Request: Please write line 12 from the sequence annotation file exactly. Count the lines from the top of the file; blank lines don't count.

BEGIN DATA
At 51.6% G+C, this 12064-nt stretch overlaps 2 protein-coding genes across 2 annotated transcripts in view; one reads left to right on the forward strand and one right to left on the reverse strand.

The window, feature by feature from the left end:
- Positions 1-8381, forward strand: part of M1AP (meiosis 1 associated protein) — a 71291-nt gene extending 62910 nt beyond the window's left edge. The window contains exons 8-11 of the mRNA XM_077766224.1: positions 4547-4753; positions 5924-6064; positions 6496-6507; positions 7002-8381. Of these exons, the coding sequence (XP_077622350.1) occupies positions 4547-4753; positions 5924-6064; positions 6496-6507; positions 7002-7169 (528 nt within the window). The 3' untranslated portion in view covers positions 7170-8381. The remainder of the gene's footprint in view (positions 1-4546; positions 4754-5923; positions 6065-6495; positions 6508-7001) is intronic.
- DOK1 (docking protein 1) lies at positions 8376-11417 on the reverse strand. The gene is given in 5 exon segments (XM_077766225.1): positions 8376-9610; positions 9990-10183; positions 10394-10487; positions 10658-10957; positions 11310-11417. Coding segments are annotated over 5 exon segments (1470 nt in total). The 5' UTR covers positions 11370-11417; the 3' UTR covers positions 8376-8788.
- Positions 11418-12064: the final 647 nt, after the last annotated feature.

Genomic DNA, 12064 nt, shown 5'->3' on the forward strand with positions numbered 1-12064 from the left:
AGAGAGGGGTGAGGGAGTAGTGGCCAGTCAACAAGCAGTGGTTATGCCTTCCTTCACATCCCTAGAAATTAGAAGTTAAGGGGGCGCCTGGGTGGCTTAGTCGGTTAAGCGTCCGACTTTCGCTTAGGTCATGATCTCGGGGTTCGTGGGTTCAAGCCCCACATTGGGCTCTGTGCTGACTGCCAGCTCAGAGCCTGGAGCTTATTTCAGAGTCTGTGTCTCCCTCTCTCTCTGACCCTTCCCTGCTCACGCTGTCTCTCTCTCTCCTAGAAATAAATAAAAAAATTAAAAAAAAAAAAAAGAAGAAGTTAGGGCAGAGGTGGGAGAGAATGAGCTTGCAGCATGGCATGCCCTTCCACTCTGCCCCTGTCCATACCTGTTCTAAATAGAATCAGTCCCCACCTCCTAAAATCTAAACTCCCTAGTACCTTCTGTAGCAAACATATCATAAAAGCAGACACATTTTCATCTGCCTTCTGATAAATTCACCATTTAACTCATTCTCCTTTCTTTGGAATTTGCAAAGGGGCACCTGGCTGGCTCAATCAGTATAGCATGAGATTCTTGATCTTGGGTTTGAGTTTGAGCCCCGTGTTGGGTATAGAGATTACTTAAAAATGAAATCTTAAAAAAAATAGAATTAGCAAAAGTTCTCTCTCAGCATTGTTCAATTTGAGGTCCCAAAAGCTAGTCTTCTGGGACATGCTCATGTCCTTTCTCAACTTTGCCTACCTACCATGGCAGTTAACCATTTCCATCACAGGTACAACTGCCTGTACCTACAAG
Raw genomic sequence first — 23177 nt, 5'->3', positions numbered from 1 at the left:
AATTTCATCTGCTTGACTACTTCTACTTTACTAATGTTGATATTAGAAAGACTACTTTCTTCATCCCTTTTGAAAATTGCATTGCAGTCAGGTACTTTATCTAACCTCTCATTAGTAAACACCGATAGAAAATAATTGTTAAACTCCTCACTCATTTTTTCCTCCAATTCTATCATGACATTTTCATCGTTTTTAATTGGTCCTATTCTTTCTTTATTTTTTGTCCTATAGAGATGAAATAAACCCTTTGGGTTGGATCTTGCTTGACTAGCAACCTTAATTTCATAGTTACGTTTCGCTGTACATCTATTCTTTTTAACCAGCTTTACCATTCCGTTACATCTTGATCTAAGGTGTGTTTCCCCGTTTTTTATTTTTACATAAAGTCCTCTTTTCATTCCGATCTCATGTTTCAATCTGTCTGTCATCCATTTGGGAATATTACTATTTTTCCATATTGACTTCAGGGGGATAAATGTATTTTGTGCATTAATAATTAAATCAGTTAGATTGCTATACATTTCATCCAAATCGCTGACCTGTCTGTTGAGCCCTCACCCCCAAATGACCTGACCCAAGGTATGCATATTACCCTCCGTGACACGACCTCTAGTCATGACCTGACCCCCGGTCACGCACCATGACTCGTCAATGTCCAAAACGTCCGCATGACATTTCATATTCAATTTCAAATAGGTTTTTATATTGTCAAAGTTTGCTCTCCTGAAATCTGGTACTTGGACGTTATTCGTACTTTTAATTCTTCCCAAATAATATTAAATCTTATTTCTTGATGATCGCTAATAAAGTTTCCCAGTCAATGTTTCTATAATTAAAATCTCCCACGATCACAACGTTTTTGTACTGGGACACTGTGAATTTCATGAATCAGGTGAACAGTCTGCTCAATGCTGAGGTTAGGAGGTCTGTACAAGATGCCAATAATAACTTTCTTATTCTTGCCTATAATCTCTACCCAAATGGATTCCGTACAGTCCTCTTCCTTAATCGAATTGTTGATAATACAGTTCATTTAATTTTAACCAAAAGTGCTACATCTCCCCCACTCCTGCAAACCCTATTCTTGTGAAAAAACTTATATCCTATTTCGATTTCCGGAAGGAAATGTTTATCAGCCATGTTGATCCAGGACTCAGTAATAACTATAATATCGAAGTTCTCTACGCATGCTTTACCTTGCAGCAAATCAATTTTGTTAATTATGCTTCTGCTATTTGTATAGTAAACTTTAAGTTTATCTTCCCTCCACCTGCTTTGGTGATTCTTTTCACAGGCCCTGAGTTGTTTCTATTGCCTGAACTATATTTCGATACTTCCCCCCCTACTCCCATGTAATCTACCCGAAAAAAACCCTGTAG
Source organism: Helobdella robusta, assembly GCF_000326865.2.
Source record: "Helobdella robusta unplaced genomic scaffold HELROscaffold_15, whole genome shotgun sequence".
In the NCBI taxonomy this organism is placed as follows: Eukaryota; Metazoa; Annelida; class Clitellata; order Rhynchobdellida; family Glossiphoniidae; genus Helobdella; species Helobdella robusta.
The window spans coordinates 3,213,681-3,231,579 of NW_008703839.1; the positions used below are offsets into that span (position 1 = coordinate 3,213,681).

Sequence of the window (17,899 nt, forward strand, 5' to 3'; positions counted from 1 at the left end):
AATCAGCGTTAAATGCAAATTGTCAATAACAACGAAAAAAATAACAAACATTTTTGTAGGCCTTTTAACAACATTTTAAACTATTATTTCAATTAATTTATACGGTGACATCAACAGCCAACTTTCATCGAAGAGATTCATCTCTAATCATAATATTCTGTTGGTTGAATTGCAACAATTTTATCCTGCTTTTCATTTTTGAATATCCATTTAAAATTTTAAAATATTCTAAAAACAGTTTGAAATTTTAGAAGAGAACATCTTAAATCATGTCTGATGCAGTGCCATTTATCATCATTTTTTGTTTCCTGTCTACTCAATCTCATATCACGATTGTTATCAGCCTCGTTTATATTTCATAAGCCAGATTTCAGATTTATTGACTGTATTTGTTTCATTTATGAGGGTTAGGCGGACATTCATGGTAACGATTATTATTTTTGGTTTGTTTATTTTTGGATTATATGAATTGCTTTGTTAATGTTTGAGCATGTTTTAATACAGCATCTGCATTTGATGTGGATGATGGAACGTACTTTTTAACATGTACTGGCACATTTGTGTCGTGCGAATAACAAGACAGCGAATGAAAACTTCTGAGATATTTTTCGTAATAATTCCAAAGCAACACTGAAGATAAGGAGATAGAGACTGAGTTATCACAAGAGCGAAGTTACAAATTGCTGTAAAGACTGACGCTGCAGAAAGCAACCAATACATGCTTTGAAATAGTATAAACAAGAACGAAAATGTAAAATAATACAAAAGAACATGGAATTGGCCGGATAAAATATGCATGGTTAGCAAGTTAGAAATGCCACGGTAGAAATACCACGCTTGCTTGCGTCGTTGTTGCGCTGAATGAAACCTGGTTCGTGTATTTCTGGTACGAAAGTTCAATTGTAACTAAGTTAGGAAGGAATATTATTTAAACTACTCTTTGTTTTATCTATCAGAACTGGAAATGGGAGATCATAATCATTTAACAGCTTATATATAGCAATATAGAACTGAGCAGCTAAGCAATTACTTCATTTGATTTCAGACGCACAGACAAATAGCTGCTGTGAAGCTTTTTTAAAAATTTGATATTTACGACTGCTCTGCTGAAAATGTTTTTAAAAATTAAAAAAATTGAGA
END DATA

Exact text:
In the NCBI taxonomy this organism is placed as follows: Eukaryota; Metazoa; Annelida; class Clitellata; order Rhynchobdellida; family Glossiphoniidae; genus Helobdella; species Helobdella robusta.